What file and directory permissions should I use for my web files?
This article details the correct permissions for your hosting files and directories. We have other articles on Understanding file and directory permissions and also how to use cPanel File Manager to set permission.
Files should always be uploaded and set to chmod 644. The only important exceptions to this are :
- PHP files that that contain sensitive information - e.g. configuration files containing database usernames and passwords (WordPress's wp-config.php for example). For security reasons, these files should be chmod 600 - in fact it won't hurt to set ALL php web scripts to chmod 600. The files don't need the execute bit set because they are interpreted by PHP.
- Scripts that are run from the shell command line or crontab using the required shebang (PHP, Perl or Python) - Such files should be chmod 700 because they are actually being executed directly by your linux user account.
- Scripts that are run from the cgi-bin or other directory as a CGI script using the required shebang - should be chmod 700 because they are also executed directly by your linux user account
- .htaccess file - these files can be chmod 644, but a more secure solution is to set them chmod 444 (effectively read only). This offers more protection against some simple file injection attacks.
Whenever you upload files using cPanel File Manager then files will be set chmod 644 automatically. Unless your FTP software has been especially configured to set uploaded files to different permissions, then newly uploaded files will also be set to chmod 644 automatically.
Directories should always be uploaded and set to chmod 755.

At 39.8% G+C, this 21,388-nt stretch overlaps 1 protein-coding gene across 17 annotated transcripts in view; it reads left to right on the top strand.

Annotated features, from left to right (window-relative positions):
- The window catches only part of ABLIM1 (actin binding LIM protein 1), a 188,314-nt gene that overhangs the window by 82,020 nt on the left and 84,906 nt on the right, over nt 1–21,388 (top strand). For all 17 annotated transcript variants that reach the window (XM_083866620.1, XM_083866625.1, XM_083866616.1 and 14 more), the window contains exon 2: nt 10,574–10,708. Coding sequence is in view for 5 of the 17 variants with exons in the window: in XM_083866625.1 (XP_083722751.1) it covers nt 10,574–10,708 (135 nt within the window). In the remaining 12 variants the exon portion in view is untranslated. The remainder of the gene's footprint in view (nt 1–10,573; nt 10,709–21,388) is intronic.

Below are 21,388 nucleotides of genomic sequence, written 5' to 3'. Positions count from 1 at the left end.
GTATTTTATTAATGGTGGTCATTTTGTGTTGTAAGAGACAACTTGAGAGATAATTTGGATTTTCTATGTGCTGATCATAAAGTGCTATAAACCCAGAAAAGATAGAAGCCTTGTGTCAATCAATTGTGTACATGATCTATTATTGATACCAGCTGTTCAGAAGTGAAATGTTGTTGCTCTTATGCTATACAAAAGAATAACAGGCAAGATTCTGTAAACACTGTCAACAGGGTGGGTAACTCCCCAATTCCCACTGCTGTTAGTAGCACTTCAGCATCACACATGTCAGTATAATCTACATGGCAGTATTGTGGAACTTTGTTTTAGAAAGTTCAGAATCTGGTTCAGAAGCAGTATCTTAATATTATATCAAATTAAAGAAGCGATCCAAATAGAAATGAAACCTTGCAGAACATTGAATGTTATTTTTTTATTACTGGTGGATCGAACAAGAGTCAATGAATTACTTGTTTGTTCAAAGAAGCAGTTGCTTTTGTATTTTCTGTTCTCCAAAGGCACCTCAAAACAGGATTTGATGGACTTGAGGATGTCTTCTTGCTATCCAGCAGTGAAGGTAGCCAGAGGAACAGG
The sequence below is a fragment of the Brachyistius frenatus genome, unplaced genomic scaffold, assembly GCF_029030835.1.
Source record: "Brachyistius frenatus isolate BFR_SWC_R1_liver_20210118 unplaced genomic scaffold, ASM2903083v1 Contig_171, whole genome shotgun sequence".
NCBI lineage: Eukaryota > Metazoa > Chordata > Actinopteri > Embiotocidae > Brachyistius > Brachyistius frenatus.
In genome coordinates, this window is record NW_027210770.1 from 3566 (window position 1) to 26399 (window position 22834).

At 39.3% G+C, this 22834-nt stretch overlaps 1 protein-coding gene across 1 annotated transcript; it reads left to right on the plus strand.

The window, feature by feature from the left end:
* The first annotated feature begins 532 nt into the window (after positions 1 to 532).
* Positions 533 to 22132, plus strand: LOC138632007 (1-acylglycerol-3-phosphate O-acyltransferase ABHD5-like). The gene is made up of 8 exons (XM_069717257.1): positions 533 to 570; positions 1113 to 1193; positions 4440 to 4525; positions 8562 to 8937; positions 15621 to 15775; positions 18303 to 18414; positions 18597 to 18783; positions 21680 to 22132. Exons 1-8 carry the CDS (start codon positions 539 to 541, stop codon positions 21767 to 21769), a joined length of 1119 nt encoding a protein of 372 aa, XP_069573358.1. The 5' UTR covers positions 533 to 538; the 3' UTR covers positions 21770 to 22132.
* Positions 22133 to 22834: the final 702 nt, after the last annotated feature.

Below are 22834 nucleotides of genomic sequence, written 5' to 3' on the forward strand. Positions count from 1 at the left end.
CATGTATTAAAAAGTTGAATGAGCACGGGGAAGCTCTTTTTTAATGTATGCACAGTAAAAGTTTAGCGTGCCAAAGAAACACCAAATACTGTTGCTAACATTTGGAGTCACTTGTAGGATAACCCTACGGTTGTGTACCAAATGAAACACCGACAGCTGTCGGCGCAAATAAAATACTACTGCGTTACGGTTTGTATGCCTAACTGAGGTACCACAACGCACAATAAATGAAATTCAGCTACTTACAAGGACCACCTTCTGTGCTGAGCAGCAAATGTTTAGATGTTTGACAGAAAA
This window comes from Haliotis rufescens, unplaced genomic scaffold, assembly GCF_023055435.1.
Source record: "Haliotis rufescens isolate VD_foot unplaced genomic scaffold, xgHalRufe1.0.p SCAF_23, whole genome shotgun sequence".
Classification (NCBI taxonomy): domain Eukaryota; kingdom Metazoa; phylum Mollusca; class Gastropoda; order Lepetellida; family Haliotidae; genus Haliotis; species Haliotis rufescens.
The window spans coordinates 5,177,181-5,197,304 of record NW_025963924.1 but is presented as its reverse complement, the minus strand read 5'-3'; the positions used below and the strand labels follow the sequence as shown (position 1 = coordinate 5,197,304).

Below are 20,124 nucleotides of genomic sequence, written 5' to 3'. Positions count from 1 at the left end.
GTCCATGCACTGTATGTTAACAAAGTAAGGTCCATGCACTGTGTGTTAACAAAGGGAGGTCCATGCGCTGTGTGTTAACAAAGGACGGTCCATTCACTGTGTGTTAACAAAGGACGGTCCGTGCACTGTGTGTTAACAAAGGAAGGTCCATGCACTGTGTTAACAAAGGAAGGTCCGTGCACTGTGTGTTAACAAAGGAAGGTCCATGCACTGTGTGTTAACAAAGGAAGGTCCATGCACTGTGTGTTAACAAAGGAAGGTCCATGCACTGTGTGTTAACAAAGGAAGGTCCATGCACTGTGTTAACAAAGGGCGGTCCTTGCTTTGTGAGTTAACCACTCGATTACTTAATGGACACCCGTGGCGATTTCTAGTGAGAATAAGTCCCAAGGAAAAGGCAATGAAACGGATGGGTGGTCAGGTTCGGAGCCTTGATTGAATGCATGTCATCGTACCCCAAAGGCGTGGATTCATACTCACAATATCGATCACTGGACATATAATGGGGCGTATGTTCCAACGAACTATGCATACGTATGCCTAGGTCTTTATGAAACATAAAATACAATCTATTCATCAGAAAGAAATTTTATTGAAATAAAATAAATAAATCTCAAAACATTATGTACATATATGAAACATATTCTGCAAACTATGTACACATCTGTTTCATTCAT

Whenever you upload files using cPanel File Manager then directories will be set chmod 755 automatically. Unless your FTP software has been especially configured to upload directories with different permissions, then newly created directories will also be set to chmod 755 automatically.
But the installation notes for my PHP web application say otherwise!
Ignore them. Really. Software developers are often more interested in making their software work than the security of your website. You might be told that directories should be chmod 777 or even that files need to be chmod 755, but if you are just talking about a PHP based website then php files will operate just fine chmod 600 or 644.
The reason for this is that LiteSpeed serves PHP files via the suEXEC CGI. This means that PHP files are served under your cPanel username's security context. And because your username owns your web files, you only have to grant Read and Write permissions to the owner (thus, chmod 600).
If in doubt, and you want your site to be as secure as possible please log a support ticket via your Krystal Client Area.